Document Detail


Survival in very low birthweight infants at the University of Port-Harcourt Teaching Hospital, Nigeria.
MedLine Citation:
PMID:  1637736     Owner:  NLM     Status:  MEDLINE    
Abstract/OtherAbstract:
Between January 1984 and December 1987, 1509 singleton neonates were admitted into Special Care Baby Unit at the University of Port Harcourt Teaching Hospital; 29(1.9%) of these were Extreme Low Birthweight (ELBW), 86(5.7%) were Very Low Birthweight (VLBW), 406(26.9%) were Low Birthweight (LBW) and 988 (65.5%) were Normal Birthweight (NBW) infants. Survival rates in the four categories were 10.3%, 46.5%, 89.2% and 94.7% respectively. Factors which significantly influenced survival in the VLBW infants included higher mean birthweight (p less than 0.01) longer mean gestation (p less than 0.001) and lower incidence of birth asphyxia (p less than 0.02 with Yates's correction). Furthermore the survivors were significantly more mature for their gestation than those who died (p = 0.008, Fisher's Exact test). Care of the VLBW infant is not beyond the capabilities of Special Care Baby units in developing countries. In the light of our report, survival of Low Birthweight infants is a strong reflection of that of VLBW infants and survival of this category of babies could be improved by instituting general measures such as those aimed at reducing the incidence of LBW in the environment and by specific measures like carrying out prompt and effective resuscitation of the asphyxiated neonate and preventing sepsis.
A total of 1509 singleton neonates (849 males and 660 females) were admitted into the Special Care Baby Unit at the University of Port Harcourt Teaching Hospital in Nigeria between January 1984 and December 1987. Of these, 29 (1.9%) were extreme low birth weight (ELBW); 86 (5.7%) were very low birth weight (VLBW), 40 of whom survived; 406 (26.9%) were low birth weight (LBW); and 988 (65.5%) were normal birth weight (NBW) babies. Survival rates in the 4 groups were 10.3%, 46.5%, 89.2%, and 94.7%, respectively. Higher mean birth weight (p .01), longer mean gestation (p .001), and lower incidence of birth asphyxia (p .02 with Yates's correction) significantly more mature for their gestational age (p = .008, Fisher's exact probability test) than those who died. Among infants who survived, one each had idiopathic respiratory distress syndrome (RDS) and septicemia. Among the infants who died there were 2 cases of RDS and 1 each of aspiration pneumonia and septicemia. Survival of babies with birth weights under 1000 gm improved very little over the 4-year period, while the survival rates stayed constant at 90% in babies with birth weights of 1500 gm and above. The overall survival rate in the Unit improved from 86.1% in 1984 to 91.4% in 1987. There were relatively fewer cases of birth asphyxia in the VLBW category than in the rest of the babies resulting in better survival. The survival of LBW infants was distinctly reflected by that of VLBW infants whose survival could be improved by instituting measures such as prompt resuscitation of the asphyxiated neonate and prevention of sepsis.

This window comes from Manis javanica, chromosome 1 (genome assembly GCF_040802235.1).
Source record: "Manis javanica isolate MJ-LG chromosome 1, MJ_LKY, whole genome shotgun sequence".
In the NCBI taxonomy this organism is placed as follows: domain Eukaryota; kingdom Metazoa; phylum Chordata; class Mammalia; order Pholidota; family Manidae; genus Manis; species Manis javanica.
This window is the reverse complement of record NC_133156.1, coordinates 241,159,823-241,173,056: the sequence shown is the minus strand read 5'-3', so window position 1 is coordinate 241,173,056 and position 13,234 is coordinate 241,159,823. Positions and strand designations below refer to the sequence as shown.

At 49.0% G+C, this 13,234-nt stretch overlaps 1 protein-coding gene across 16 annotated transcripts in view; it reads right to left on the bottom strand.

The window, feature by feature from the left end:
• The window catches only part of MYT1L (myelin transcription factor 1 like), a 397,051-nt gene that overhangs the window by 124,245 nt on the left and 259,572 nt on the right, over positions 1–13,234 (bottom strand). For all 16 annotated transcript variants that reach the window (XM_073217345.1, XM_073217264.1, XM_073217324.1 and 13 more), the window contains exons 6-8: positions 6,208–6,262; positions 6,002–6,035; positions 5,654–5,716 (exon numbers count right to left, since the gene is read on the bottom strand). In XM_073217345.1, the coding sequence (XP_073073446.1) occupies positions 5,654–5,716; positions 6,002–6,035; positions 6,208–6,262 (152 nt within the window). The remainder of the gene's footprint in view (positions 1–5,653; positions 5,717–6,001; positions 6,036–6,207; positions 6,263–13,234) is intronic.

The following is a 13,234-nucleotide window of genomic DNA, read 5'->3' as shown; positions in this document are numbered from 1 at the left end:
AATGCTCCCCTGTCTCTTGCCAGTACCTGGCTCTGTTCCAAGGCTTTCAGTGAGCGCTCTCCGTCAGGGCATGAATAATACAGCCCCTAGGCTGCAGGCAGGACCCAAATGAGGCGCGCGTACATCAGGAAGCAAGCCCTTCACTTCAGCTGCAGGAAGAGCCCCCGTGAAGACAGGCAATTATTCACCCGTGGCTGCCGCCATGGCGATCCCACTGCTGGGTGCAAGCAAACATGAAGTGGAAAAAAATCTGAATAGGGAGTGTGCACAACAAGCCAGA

Authors:
G O Okoji; R S Oruamabo
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Publication Detail:
Type:  Journal Article    
Journal Detail:
Title:  West African journal of medicine     Volume:  11     ISSN:  0189-160X     ISO Abbreviation:  West Afr J Med     Publication Date:    1992 Jan-Mar
Date Detail:
Created Date:  1992-09-02     Completed Date:  1992-09-02     Revised Date:  2004-11-17    
Medline Journal Info:
Nlm Unique ID:  8301891     Medline TA:  West Afr J Med     Country:  NIGERIA    
Other Details:
Languages:  eng     Pagination:  1-6     Citation Subset:  IM; J    
Affiliation:
Department of Paediatrics, University of Port Harcourt Teaching Hospital, Nigeria.
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MeSH Terms
Descriptor/Qualifier:
Asphyxia Neonatorum / epidemiology,  mortality
Birth Weight
Gestational Age
Hospitals, University
Humans
Incidence
Infant Mortality*
Infant, Low Birth Weight*
Infant, Newborn
Intensive Care Units, Neonatal / organization & administration,  standards
Nigeria / epidemiology
Risk Factors
Survival Rate

From MEDLINE®/PubMed®, a database of the U.S. National Library of Medicine


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